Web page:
Researchers Discover New Gene Linked to Cone and Cone-Rod Dystrophies
Foundation-funded researchers at the Radboud University Medical Center in the
Netherlands have found that mutations in the gene POC1B can cause cone dystrophy (COD) and cone-rod dystrophy
(CRD). These retinal degenerative conditions are characterized by progressive
loss of central vision, with CRD also leading to peripheral vision loss. The
discovery of harmful defects in POC1B will help scientists diagnose more
patients and identify targets for vision-saving therapies. Results of the study
were published in The
American Journal of Human Genetics.
The researchers used whole-exome sequencing (WES) to search for the disease-causing gene in affected families. The state-of-the-art approach involves targeting the exome, the regions in a person’s DNA that are most likely to harbor harmful mutations. The exome contains the code for making proteins essential to the health and function of cells, including those of the retina.
More than three billion “letters” make up a person’s DNA. The exome is only 1.5 percent of those letters, providing a relatively narrow target for finding genetic defects. Ultimately, the Radboud scientists found POC1B mutations in three siblings from a Turkish family as well as a Dutch individual.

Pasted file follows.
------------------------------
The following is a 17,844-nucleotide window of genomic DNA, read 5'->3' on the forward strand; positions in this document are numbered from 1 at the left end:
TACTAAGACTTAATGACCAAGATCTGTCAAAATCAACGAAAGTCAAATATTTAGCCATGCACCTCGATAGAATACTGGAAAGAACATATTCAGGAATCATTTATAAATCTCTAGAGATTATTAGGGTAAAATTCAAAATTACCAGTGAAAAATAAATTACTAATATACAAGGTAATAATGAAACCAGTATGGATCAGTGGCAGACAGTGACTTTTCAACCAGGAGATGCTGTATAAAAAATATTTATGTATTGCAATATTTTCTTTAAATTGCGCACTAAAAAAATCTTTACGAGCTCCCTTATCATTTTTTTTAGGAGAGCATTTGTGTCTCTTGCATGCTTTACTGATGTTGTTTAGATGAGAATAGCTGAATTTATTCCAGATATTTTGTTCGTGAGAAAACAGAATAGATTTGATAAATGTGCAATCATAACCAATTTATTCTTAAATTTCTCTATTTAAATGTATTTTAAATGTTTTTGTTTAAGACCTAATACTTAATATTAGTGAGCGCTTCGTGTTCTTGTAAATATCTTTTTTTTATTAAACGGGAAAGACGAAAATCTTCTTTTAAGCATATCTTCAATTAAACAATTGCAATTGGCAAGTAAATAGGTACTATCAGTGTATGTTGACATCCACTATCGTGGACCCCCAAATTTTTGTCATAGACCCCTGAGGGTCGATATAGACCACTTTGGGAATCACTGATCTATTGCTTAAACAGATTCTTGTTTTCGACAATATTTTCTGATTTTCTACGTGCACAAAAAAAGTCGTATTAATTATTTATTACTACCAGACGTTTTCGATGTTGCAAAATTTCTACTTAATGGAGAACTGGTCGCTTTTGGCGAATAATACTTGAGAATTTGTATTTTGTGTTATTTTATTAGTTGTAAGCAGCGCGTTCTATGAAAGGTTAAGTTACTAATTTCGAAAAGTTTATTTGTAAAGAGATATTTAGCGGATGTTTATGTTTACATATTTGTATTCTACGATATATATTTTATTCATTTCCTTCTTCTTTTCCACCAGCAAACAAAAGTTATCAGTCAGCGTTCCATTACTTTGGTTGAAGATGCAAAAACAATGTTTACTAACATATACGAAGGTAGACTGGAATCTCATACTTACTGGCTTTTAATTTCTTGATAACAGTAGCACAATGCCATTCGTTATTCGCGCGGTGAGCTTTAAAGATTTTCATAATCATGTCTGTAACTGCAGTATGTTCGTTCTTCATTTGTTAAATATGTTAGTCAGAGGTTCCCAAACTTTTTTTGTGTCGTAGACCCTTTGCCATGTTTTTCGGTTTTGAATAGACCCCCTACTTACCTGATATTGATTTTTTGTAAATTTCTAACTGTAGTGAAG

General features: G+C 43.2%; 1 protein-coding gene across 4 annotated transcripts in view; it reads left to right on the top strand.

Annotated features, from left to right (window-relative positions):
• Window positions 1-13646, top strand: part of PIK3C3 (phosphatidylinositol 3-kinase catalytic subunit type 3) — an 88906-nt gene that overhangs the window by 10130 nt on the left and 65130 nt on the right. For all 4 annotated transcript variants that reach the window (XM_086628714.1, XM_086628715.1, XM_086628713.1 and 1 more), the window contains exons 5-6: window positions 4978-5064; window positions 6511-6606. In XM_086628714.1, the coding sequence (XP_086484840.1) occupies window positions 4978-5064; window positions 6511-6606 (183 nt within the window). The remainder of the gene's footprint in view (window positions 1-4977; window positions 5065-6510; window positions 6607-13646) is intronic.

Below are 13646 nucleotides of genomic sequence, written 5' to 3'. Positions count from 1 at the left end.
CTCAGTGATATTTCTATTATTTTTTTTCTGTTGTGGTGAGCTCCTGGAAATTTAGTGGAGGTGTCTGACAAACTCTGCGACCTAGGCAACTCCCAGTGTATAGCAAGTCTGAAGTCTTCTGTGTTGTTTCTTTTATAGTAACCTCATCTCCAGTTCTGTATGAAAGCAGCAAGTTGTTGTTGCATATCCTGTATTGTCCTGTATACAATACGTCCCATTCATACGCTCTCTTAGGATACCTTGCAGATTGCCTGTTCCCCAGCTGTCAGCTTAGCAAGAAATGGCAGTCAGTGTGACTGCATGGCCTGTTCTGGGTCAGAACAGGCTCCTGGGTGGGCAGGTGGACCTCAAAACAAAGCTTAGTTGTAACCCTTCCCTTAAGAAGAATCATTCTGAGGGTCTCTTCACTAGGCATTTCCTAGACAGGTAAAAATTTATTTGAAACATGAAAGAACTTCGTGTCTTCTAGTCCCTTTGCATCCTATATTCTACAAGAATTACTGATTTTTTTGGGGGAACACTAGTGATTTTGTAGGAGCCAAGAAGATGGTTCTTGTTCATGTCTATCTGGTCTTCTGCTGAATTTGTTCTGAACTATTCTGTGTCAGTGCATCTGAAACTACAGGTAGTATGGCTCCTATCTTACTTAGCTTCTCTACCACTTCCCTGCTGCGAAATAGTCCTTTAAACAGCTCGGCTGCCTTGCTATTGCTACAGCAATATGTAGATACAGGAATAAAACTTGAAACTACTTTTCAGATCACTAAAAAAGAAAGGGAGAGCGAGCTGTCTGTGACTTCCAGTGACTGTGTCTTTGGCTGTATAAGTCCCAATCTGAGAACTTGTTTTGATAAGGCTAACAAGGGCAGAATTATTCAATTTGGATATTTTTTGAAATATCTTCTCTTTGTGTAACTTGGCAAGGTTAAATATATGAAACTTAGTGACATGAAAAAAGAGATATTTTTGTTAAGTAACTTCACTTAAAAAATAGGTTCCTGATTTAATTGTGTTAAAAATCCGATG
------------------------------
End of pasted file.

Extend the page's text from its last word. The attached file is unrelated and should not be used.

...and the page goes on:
Prior to the advent of WES four years ago, studies to find new, disease-causing genes took considerably more time, were more frequently unsuccessful and required larger numbers of affected individuals and families.
“Advanced gene-sequencing technologies are greatly accelerating the discovery of new retinal-disease genes,” says Stephen Rose, Ph.D., chief research officer at the Foundation Fighting Blindness. “Each new discovery adds another piece to the large retinal-disease puzzle and moves us closer to treatments and cures.” More than two dozen genes have been linked to COD and CRD.
The investigators learned more about POC1B’s role in the retina by turning the gene off in zebrafish during their development. The resulting fish had shorter-than-normal photoreceptors and did not respond to a visual stimulus.
“This advancement would not have been possible without collaborating experts from diverse fields — including genetics, cell biology and zebrafish modeling — to identify and confirm the rare causes of these vision impairments,” says Frans Cremers, Ph.D., a genetic researcher involved in the study. Anneke den Hollander, Ph.D., and Susanne Roosing also participated in the genetic research. Ronald Roepman, Ph.D., and Ideke Lamers provided expertise in cell biology. Erik de Vrieze, Ph.D., and Erwin van Wijk, Ph.D., conducted the zebrafish studies.
COD, CRD and other retinal degenerations that affect cones can be particularly difficult for vision, because cones are the photoreceptors that enable people to read, recognize faces, drive and see in lighted conditions. Rods provide night and peripheral vision.
Mutations in POC1B can cause autosomal recessive forms of the condition, meaning it was inherited from parents who carry the disease but are not affected. Their children have a one-in-four chance of getting the condition.
FFB provides nearly $1.8 million in funding for genetic, imaging and protein studies at Radboud University.